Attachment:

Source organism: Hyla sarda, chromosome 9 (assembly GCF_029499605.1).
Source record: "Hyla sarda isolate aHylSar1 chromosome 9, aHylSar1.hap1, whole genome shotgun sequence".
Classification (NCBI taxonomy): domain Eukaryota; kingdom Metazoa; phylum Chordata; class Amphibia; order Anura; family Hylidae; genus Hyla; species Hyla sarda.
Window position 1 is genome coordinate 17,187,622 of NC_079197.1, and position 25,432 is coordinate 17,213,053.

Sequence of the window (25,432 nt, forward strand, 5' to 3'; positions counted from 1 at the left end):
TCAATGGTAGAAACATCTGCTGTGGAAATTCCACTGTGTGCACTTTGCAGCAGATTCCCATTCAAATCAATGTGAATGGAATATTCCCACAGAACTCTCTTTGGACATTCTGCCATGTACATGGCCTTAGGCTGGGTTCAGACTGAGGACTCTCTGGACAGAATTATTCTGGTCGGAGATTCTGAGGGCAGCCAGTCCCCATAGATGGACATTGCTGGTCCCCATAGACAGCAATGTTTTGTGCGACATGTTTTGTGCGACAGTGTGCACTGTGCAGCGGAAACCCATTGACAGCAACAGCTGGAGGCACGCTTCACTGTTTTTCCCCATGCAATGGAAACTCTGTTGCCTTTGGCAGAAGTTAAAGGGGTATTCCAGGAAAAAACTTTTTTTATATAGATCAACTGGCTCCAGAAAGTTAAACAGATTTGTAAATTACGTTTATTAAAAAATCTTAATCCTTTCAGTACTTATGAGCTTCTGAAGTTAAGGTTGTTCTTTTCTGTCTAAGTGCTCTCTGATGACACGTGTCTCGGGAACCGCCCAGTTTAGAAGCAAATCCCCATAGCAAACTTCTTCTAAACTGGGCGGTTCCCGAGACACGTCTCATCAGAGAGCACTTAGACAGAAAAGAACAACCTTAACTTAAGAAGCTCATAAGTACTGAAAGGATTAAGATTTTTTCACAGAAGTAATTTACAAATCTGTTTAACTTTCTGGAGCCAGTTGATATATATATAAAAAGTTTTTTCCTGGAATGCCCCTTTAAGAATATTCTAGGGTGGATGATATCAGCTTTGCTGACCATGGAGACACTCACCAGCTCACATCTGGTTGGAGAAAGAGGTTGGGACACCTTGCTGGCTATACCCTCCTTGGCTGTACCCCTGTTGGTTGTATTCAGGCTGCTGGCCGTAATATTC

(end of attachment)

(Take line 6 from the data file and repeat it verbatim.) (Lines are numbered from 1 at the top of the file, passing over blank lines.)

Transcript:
TCAATGGTAGAAACATCTGCTGTGGAAATTCCACTGTGTGCACTTTGCAGCAGATTCCCATTCAAATCAATGTGAATGGAATATTCCCACAGAACTCTCTTTGGACATTCTGCCATGTACATGGCCTTAGGCTGGGTTCAGACTGAGGACTCTCTGGACAGAATTATTCTGGTCGGAGATTCTGAGGGCAGCCAGTCCCCATAGATGGACATTGCTGGTCCCCATAGACAGCAATGTTTTGTGCGACATGTTTTGTGCGACAGTGTGCACTGTGCAGCGGAAACCCATTGACAGCAACAGCTGGAGGCACGCTTCACTGTTTTTCCCCATGCAATGGAAACTCTGTTGCCTTTGGCAGAAGTTAAAGGGGTATTCCAGGAAAAAACTTTTTTTATATAGATCAACTGGCTCCAGAAAGTTAAACAGATTTGTAAATTACGTTTATTAAAAAATCTTAATCCTTTCAGTACTTATGAGCTTCTGAAGTTAAGGTTGTTCTTTTCTGTCTAAGTGCTCTCTGATGACACGTGTCTCGGGAACCGCCCAGTTTAGAAGCAAATCCCCATAGCAAACTTCTTCTAAACTGGGCGGTTCCCGAGACACGTCTCATCAGAGAGCACTTAGACAGAAAAGAACAACCTTAACTTAAGAAGCTCATAAGTACTGAAAGGATTAAGATTTTTTCACAGAAGTAATTTACAAATCTGTTTAACTTTCTGGAGCCAGTTGATATATATATAAAAAGTTTTTTCCTGGAATGCCCCTTTAAGAATATTCTAGGGTGGATGATATCAGCTTTGCTGACCATGGAGACACTCACCAGCTCACATCTGGTTGGAGAAAGAGGTTGGGACACCTTGCTGGCTATACCCTCCTTGGCTGTACCCCTGTTGGTTGTATTCAGGCTGCTGGCCGTAATATTC